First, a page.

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Polarization and the Middle Class in China: a Non-Parametric Evaluation Using CHNS and CHIP Data

Khan, Haider and Schettino, Francesco and Gabriele, Alberto (2017): Polarization and the Middle Class in China: a Non-Parametric Evaluation Using CHNS and CHIP Data.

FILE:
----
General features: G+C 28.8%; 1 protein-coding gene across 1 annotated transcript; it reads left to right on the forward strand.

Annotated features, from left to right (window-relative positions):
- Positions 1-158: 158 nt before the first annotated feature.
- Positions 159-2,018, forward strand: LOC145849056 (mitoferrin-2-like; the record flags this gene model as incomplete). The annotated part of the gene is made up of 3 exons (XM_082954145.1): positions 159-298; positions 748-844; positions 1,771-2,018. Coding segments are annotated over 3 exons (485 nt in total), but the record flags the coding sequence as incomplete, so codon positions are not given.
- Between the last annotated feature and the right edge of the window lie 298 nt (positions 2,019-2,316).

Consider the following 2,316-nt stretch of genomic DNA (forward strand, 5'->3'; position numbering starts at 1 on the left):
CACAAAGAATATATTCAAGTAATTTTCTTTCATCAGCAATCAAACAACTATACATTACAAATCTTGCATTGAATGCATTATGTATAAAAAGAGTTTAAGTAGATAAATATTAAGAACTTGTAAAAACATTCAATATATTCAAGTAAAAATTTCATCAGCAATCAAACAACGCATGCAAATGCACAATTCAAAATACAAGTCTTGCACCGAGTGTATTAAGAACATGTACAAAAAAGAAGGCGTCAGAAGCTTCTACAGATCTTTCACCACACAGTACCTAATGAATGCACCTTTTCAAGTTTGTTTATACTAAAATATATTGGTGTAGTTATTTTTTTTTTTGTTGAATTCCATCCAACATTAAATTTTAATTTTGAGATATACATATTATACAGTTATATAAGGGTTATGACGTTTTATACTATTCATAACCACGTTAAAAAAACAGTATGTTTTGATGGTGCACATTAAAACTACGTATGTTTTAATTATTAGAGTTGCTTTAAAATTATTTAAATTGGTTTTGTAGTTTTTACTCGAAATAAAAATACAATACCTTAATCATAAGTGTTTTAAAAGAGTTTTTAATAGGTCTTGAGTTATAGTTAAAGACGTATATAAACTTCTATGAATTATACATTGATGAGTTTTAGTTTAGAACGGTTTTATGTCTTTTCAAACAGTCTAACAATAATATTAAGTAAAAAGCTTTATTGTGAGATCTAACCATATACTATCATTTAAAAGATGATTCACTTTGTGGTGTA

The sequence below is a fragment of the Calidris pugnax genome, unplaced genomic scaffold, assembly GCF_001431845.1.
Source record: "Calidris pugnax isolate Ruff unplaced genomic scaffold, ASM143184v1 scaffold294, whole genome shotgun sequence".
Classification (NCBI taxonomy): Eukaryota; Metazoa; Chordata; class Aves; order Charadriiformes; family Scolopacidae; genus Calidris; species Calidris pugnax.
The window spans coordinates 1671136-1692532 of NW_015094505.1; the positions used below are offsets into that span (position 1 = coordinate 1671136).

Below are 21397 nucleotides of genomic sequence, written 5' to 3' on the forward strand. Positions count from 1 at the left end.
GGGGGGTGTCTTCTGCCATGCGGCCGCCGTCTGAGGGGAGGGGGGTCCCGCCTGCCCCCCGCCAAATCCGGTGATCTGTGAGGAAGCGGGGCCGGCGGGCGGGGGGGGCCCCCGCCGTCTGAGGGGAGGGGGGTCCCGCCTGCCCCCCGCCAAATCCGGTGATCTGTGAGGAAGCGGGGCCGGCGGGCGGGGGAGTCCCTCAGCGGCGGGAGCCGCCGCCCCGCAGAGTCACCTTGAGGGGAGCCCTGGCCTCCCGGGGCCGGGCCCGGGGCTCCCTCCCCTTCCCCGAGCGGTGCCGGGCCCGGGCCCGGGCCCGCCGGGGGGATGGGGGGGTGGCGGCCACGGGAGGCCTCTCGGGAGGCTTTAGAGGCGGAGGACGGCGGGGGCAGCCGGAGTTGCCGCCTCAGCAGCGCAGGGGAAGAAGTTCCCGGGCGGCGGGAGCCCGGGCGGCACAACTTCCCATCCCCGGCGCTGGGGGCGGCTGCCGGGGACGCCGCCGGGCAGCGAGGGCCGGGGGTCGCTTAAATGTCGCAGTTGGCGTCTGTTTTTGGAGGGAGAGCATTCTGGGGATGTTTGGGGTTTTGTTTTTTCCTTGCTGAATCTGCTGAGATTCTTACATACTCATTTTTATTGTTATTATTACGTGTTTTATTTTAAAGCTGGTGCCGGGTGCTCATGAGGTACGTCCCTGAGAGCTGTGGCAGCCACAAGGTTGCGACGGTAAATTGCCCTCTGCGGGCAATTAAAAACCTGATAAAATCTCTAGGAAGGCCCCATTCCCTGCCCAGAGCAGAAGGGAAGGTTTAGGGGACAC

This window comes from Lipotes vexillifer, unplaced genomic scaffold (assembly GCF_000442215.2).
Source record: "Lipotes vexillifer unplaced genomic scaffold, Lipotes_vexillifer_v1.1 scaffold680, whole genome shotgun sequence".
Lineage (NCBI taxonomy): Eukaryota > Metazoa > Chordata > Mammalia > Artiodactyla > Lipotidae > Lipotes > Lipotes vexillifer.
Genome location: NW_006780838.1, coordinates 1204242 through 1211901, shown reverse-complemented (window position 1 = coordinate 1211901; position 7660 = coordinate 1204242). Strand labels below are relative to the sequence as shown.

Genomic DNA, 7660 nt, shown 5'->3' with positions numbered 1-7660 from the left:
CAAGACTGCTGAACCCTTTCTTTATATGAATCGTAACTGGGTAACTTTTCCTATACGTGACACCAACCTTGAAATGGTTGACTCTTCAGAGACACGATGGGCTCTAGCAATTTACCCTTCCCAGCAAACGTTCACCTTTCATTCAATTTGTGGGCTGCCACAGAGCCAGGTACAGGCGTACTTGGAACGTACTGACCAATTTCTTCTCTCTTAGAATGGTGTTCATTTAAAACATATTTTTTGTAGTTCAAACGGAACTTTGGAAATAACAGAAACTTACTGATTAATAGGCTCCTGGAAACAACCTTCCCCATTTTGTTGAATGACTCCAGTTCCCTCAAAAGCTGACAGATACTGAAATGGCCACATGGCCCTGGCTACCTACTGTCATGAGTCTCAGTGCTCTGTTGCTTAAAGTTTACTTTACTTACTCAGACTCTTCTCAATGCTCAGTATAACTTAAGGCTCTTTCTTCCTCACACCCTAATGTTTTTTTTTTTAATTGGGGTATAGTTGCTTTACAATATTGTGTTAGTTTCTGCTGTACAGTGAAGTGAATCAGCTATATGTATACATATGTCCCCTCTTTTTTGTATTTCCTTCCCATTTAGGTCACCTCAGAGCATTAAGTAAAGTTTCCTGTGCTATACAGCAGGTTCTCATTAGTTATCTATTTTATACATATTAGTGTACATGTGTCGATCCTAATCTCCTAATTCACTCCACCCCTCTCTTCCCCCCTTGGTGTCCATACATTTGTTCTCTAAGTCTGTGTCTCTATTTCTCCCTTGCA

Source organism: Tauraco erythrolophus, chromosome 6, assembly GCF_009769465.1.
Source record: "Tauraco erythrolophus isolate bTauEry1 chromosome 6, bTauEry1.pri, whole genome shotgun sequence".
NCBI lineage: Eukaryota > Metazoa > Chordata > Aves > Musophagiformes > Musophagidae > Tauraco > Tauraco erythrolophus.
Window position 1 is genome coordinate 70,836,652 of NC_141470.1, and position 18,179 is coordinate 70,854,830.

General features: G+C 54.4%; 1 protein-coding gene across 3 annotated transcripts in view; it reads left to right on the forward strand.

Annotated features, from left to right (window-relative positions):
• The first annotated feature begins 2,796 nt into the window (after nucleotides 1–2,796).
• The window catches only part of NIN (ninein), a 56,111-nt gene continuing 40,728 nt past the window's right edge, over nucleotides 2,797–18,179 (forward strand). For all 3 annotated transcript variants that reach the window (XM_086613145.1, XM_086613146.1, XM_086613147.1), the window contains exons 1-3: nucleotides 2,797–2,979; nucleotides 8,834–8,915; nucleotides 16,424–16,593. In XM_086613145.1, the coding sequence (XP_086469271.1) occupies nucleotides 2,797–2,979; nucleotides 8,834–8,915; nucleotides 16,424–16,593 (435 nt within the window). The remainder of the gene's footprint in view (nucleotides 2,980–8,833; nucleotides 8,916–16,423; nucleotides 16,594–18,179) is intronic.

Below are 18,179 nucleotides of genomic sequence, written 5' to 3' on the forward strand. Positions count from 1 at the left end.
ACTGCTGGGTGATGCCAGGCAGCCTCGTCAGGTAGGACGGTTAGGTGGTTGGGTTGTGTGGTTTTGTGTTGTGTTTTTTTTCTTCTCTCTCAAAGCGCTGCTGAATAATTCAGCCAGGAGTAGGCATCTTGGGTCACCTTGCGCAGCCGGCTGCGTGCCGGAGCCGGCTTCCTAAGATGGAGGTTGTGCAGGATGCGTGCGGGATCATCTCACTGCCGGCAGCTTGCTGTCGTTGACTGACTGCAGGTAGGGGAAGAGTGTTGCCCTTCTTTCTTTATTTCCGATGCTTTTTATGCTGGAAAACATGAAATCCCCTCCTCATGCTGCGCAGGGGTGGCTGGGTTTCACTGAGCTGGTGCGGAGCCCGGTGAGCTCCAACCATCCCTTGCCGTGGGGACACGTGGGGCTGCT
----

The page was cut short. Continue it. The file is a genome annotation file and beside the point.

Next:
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The record economic growth of PRC since the 1990s has been accompanied by an increase in both inequalities and polarization. We employ Relative Distribution tools (Handcock and Morris, 1998) on different datasets in order to provide a different and more detailed point of view of the last decades’s Chinese income distribution. The main result (overall effect), consisting in a hollowing out of the lowest deciles with a corresponding movement to the highest ones, confirms the bulk of the previous studies’ outcomes. Anyway, analyzing the “pure distribution” effect (i.e., depurated by the growth one) a typical polarization profile emerged mainly in the last decade. More in detail, the typical hollowing out of the central deciles of the PRC distribution has been indeed accompanied by “fattening” of both tails of income distribution. That, substantially, can be explained with the fact that the (negative) “pure distributional” effect has been, to some extent, mitigated by the impressive GDP growth. In other words, it hided distributive changes (shape effect) that materially occurred in the 1990s and in the 21st century so far. As growth slows, unless countervailing policies are undertaken, polarization will reveal itself more sharply. Given the existing inequalities, increasing polarization would seem to imply that distributional and related conflicts are likely in PRC.

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